All applicants who meet the job requirements stated in the recruitment text of the job posting must be interviewed. The Sponsoring Department is responsible for interviewing all qualified candidates. Under U.S. law, it is not permitted to reject U.S. workers who are capable of acquiring the skills necessary to perform the job within a reasonable period of on-the-job training. The Sponsoring Department must submit their interview notes to Human Resources for review by the University’s immigration law firm. If qualified applicants are not selected, the interview notes must state clearly why they were was not offered the position.

The Sponsoring Departments should contact Human Resources several months in advance of the candidate’s start date to allow for enough time to gather the required paperwork and to prepare the Permanent Workers Visa Petition to be submitted to USCIS. After filing for a Permanent Workers Visa Petition, it takes anywhere from three months to a year (or more) to receive a response from USCIS, not including the time it takes to gather the necessary information from the candidates. Other factors, such as the political relationship between the U.S. and the candidate’s country of origin, may lengthen the Permanent Workers Visa Petition process.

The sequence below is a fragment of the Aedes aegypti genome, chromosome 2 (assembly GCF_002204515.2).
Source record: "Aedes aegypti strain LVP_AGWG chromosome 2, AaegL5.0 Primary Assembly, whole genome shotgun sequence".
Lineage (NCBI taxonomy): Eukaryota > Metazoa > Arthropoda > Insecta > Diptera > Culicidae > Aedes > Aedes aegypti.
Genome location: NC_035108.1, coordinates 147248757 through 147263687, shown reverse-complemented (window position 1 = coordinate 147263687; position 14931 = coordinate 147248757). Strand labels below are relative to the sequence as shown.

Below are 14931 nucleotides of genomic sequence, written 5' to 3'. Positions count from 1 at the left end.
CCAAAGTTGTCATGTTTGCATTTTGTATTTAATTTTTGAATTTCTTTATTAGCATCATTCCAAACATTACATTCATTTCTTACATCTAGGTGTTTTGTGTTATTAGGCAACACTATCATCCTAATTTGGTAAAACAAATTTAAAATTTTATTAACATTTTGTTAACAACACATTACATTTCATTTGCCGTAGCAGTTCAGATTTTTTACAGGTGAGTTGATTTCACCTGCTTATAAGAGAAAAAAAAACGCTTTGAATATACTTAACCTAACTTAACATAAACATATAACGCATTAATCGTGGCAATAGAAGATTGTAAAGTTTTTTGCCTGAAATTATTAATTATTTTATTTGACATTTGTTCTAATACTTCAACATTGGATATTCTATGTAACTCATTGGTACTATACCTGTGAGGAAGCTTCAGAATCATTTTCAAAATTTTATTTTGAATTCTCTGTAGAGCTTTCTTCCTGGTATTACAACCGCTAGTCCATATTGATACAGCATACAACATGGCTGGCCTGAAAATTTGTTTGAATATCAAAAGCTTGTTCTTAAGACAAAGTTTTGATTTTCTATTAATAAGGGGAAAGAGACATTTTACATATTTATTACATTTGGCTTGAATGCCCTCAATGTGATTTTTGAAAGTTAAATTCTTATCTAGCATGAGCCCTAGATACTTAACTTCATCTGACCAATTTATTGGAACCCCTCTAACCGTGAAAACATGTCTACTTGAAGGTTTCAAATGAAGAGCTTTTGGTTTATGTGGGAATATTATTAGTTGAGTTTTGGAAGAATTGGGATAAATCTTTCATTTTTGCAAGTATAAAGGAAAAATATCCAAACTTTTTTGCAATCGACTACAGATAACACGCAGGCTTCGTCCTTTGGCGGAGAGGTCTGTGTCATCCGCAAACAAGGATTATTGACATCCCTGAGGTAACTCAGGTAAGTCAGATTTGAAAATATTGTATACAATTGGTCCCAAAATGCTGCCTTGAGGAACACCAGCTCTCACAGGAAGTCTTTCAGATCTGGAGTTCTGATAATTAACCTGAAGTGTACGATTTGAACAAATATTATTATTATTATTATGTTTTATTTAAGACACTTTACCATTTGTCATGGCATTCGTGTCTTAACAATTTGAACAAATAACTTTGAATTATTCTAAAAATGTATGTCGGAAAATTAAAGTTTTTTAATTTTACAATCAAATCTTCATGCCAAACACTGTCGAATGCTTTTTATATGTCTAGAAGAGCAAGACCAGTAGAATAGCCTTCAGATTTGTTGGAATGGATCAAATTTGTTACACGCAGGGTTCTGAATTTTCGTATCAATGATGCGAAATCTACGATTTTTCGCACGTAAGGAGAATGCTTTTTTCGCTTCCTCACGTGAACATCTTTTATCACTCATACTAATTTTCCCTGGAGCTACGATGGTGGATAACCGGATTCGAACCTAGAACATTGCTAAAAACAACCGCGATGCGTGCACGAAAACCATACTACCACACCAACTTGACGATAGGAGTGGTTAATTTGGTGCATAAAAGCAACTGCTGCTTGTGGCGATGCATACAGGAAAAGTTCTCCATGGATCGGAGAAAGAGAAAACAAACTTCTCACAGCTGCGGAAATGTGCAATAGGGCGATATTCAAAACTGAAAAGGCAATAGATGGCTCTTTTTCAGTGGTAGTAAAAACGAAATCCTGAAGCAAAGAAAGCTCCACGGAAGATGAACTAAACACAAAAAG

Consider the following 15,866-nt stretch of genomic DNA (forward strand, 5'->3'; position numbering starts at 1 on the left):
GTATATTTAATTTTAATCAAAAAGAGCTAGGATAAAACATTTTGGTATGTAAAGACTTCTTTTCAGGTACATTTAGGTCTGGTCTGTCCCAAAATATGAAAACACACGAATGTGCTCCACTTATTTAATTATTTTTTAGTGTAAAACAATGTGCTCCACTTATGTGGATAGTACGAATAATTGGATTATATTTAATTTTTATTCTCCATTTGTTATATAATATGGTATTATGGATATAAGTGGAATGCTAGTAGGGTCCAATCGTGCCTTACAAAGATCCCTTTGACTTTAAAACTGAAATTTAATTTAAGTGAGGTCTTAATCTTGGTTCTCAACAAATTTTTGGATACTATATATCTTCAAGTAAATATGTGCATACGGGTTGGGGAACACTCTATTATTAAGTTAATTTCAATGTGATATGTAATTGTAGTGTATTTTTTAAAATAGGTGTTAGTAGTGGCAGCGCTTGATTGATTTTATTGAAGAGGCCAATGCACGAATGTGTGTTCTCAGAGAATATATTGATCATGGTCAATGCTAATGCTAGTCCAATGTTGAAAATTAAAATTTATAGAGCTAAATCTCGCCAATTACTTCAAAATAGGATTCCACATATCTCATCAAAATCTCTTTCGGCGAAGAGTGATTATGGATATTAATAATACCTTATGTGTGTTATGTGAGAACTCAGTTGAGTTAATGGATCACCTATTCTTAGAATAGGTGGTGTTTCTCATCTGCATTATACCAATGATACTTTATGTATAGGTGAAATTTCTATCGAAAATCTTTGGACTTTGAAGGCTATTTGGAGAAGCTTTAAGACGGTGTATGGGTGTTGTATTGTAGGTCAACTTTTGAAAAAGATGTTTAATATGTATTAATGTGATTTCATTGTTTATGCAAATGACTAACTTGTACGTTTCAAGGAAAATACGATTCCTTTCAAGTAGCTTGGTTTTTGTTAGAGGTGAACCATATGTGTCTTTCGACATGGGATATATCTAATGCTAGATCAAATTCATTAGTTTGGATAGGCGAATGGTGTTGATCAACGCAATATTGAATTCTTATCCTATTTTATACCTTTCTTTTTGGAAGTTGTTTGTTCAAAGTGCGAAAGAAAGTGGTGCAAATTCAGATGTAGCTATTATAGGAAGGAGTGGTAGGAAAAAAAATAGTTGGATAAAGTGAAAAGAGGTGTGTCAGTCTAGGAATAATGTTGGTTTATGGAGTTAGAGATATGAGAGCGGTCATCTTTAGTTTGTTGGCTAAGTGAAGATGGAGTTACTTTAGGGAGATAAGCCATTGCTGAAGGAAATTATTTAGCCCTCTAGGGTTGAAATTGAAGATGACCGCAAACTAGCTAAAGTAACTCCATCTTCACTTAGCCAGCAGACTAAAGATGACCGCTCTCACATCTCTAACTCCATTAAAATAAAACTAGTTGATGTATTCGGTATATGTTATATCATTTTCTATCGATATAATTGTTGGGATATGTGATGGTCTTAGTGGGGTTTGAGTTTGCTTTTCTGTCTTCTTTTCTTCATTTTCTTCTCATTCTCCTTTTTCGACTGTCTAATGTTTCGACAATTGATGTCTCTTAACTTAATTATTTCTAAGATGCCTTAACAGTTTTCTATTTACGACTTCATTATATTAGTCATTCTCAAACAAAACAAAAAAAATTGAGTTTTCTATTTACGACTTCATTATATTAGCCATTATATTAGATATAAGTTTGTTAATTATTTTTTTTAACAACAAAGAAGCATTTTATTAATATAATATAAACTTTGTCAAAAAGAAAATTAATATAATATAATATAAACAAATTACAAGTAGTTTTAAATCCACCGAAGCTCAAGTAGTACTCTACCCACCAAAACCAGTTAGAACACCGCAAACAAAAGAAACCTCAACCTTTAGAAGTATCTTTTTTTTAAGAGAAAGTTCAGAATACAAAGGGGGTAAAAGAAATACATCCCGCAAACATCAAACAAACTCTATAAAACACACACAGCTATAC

As required by federal regulation, the University’s immigration law firm attorney’s fees and costs directly associated with the filing of a PERM Labor Certification Application as part of the permanent residency process shall also be paid by the Sponsoring Department, and the candidate shall not be required to pay any part of such fees or costs, either directly or through reimbursement. It is recommended that the Sponsoring Department pay for the I-140 Visa Petition (i.e. the University’s Permanent Workers Visa Petition for current Foreign Workers who have been employed at the University for at least two years). Finally, it is also recommended that the Sponsoring Department pay for the I-485 application (i.e. Foreign Workers’ application for permanent residence-green card application), which may include an application for advance parole, allowing them to leave the country, and employment authorization, allowing them to work while waiting.

Procedures

Should a University’s hiring department wish to hire a Foreign National for an open position, it will act as a Sponsoring Department for the Visa Petition. The Sponsoring Department must decide if it wants to hire a Foreign National prior to starting the interview process for an open position. The coordinator from the Sponsoring Department should gather the following information to start the Visa Petition process: